Are you saving for your child's education?

If you are and feel overwhelmed, you're not alone. Post-secondary was expensive when you were younger, so what your kids are likely to pay might feel equivalent to the cost of a Porsche.

According to Statistics Canada, tuition prices averaged $6,693 for the 2021/2022 academic year with $1,002 in additional required fees. If that amount increases by just 2% annually, in 18 years, it will cost $10,990.35 a year just for the price of admission. And that doesn't include residence or living costs, which are currently well over $10,000 a year.

So how are parents planning on helping their kids attend post-secondary education? 

We found with the 2022 Scotiabank Student Banking Poll that while parents (like you) are concerned and overwhelmed by the process, many have plans in place and are on their way to meeting their goals of helping their kids make their dreams of being a veterinarian, or an astronaut, or a video game designer come true.

That's good news for future students. With the average student debtor for students earning master and bachelor degrees being around $28,000, that's only expected to increase in the future.* Any money that parents or families can put aside to help out can go a long way to reducing the debt students start their lives with. It can also make some of their educational goals possible – like going to graduate school.

Parents are feeling the pressure

Saving for post-secondary is no easy task. Our study found that:

  • Six in ten parents (63%) were concerned about finding the money to pay for their children's schooling
  • 61% find the process of financially preparing for their children's schooling overwhelming
  • Parents with household incomes of less than $50,000 (77%) were more likely to be concerned about finding the funds than parents with household incomes of $50,000 to $90,000 (63%) and $100,000 (52%)

We also found that parents in Quebec (42%) were less concerned about post-secondary education, while parents in BC (47%) were significantly more likely to strongly agree that they were concerned about finding the money.

Concern broke down based on how old their children were. Parents of kids under 13 (68%) were more likely to be worried than parents of kids between 18 and 24 (57%).

Parents in BC (74%), Manitoba/Saskatchewan (69%), Ontario (65%) and the Atlantic provinces (68%) were also more likely to say saving for schooling was causing them concern than parents in Quebec (44%).

So, how are they planning?

Curious about how your fellow parents are saving? Turns out, not all of them are. We found that 13% of parents don't plan to fund any part of their children's education. Those that are hoping to help are using a number of different strategies, including:

  • RESP (Registered Education Savings Plan) (59%)
  • Personal savings (48%)
  • Scholarships (30%)
  • Government loans (22%)
  • Grants (18%)
  • Bank loans (13%)
  • Borrowing money from family members/friends (6%)
  • Other (4%)

Parents were more likely to be using a RESP to pay for their kid’s education if they lived in BC (62%), Alberta (62%), Manitoba/Saskatchewan (64%) and Ontario (60%) than parents in the Atlantic provinces (41%).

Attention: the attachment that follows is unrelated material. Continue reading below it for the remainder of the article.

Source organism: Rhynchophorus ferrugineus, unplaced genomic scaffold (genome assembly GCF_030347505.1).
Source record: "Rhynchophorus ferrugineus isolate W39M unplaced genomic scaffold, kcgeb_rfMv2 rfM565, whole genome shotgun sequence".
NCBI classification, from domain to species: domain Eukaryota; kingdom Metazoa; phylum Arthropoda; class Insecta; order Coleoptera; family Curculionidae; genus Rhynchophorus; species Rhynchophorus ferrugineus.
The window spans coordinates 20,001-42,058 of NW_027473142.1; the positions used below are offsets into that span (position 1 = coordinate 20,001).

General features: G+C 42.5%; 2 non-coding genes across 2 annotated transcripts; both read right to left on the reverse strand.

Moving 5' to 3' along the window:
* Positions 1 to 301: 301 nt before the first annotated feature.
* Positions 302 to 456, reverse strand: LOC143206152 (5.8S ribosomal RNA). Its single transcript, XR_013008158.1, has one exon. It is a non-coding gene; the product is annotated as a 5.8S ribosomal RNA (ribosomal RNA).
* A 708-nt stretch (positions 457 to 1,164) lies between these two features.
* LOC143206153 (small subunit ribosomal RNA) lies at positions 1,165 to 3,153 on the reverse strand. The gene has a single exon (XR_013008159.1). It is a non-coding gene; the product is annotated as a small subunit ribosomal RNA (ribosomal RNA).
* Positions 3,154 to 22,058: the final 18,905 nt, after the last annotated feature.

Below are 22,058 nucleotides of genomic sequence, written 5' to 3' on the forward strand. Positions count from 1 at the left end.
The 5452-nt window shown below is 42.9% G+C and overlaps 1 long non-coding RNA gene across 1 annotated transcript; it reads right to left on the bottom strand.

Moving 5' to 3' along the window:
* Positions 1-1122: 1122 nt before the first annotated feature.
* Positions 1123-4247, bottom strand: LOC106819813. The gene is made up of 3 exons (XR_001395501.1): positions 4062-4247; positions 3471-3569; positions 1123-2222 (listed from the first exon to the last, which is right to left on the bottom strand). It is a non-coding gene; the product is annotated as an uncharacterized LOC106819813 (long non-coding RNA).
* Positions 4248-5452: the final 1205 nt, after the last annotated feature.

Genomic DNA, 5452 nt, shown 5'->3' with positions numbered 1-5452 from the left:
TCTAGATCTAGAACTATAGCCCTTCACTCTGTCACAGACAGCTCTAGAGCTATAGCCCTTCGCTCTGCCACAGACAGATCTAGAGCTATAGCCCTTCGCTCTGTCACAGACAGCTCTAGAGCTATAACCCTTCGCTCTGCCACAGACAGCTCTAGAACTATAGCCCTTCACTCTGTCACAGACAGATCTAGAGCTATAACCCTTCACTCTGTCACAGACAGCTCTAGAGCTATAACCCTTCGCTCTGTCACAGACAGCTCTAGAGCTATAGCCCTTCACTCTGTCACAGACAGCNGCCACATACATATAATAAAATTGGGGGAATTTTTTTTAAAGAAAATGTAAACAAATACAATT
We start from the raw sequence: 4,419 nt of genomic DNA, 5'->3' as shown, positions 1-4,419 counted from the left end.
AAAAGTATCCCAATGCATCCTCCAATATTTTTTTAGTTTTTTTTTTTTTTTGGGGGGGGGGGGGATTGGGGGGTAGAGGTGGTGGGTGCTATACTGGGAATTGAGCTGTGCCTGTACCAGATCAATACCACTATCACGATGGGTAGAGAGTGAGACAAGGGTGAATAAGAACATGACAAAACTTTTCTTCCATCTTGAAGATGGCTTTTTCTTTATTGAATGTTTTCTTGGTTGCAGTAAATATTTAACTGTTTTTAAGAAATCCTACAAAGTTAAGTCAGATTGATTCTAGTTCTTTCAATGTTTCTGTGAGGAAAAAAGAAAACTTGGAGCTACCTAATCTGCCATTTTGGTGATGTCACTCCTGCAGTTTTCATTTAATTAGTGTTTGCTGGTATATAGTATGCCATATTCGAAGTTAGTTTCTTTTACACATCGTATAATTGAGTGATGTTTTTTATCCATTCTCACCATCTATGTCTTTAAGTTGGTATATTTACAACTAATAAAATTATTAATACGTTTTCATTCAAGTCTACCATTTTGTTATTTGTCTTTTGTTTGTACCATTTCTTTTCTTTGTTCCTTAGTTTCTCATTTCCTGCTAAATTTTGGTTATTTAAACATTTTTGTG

Parents in Quebec (60%) were the most likely to say they would use their personal savings than parents in Manitoba or Saskatchewan (30%).

Many parents are hoping their children will earn scholarships, with parents more likely to believe this will be how their children will finance their education if they're from BC (43%), Manitoba/Saskatchewan (37%), and Ontario (32%). 

Government and bank loans round out the list of top funding options with parents in BC (20%), Alberta (25%), and Ontario (30%) more likely to say they plan on using government loans. Meanwhile, banks loans were more likely to be the choice of parents in Ontario (16%). 

They'll work hard for their money

Many kids will be using their own elbow grease or ingenuity to buy their textbooks. About half of all parents expect their kids to pay all or some of their educational expenses. In contrast, 19% don't expect it at all and 31% aren't sure.

Parents in Alberta (57%) and Ontario (54%) were more likely to say they expect their children to work to pay for some or all their post-secondary tuition costs.

Families with higher incomes of $50K-$99K (54%) and over $100,000 (61%) were more likely to say they expect their children to work to pay for some or all their post-secondary tuition costs compared to parents with household income of less than $50K (39%).

There you have it!

As you can see from our study, there's no one way to save for post-secondary. Parents across Canada are doing it differently, with some parents expecting their kids to pay for some of all of their tuition.

Remember you aren’t alone is you feel overwhelmed by the process. It's hard to put money aside when you also need to pay for soccer fees, hockey equipment, dance lessons, and family vacations to create memories you'll always have to look back on.

Come in to talk to a Scotia advisor about how you can start saving towards your kid’s education. We'll help you come up with a plan that works for you and your family. 

Ready to get your finances on track for your future? Come in and speak to a Scotia advisor today